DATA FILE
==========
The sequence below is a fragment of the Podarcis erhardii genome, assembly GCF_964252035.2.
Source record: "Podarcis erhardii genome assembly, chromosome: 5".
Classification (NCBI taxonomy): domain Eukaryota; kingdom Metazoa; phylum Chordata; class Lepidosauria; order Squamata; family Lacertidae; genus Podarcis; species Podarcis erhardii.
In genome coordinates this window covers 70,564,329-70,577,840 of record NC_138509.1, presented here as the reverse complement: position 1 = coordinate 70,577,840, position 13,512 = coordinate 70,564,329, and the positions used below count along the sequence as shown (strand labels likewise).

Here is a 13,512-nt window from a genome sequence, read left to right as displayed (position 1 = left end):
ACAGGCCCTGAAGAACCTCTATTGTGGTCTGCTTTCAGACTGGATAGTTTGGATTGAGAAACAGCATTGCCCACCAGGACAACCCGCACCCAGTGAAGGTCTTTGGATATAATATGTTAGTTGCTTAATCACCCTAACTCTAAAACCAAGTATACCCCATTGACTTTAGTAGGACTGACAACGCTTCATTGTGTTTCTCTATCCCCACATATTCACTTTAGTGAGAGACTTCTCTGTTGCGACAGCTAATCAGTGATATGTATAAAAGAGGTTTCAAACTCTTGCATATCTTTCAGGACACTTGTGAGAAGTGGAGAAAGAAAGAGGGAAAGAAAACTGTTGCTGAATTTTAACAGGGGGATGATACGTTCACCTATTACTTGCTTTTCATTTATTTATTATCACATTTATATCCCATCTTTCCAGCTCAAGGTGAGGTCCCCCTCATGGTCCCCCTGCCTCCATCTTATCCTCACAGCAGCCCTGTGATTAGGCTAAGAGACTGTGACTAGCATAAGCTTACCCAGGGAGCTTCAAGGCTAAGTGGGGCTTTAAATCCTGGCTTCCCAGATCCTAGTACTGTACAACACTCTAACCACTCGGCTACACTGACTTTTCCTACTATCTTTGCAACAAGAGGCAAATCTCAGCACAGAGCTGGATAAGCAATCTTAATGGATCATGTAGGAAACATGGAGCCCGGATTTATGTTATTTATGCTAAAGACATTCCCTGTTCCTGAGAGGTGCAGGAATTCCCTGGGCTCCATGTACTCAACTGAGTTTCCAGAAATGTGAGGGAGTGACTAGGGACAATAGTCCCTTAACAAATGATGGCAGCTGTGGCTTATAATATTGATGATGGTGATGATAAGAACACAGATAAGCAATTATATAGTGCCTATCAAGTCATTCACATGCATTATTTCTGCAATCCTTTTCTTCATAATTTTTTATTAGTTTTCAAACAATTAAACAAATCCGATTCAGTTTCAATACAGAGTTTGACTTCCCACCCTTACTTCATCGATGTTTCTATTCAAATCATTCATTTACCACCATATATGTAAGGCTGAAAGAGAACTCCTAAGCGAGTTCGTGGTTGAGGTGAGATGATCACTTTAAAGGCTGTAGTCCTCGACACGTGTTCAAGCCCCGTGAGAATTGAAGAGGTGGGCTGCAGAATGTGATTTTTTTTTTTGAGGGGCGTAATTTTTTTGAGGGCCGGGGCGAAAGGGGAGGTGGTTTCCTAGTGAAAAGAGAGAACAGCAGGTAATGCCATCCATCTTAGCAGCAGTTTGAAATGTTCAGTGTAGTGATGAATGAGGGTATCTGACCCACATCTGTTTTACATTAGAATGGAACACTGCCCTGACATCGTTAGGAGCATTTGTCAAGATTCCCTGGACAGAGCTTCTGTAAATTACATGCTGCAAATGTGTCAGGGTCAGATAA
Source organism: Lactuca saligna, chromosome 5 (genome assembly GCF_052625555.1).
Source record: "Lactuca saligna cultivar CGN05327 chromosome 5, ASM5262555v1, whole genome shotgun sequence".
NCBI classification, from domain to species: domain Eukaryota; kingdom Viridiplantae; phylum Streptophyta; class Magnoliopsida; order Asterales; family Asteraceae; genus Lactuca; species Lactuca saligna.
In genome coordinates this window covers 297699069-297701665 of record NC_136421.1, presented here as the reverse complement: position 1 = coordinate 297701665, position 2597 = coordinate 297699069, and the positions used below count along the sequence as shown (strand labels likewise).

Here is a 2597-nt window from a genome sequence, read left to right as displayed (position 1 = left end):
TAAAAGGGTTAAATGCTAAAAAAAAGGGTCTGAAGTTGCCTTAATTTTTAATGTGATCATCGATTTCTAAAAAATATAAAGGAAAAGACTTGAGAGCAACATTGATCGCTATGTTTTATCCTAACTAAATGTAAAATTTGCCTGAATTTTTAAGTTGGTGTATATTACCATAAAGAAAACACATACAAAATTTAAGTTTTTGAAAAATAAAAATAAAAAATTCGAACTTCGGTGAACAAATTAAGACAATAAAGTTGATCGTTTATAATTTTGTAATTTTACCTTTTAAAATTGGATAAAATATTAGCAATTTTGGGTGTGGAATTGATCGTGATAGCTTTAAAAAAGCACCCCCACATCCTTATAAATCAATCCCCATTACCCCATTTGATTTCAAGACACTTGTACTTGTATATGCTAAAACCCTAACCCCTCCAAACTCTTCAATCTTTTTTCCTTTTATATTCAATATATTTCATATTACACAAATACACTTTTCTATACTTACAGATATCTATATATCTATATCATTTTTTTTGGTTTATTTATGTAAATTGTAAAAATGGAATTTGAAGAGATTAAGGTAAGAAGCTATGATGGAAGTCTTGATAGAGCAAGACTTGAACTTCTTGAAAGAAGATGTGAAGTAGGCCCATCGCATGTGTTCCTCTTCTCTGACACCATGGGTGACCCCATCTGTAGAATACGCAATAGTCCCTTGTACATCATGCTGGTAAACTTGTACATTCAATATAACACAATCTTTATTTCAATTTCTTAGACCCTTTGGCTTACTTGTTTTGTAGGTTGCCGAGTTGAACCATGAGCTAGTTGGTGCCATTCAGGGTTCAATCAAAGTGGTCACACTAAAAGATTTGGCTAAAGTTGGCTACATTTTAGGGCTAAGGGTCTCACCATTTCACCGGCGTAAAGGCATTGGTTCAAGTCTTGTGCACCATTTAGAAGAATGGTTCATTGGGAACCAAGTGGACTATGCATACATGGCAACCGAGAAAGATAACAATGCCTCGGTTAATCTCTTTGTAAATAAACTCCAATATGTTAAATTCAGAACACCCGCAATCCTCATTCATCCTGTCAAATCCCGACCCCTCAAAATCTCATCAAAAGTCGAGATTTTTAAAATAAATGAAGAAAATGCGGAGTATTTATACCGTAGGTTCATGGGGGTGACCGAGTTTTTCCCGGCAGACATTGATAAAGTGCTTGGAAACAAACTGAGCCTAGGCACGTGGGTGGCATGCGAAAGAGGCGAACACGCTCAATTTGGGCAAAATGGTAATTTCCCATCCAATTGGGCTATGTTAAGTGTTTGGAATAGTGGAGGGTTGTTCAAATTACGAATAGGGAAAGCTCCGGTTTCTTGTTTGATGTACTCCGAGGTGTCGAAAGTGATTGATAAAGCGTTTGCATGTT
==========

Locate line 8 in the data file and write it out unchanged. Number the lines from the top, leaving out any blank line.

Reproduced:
Source record: "Lactuca saligna cultivar CGN05327 chromosome 5, ASM5262555v1, whole genome shotgun sequence".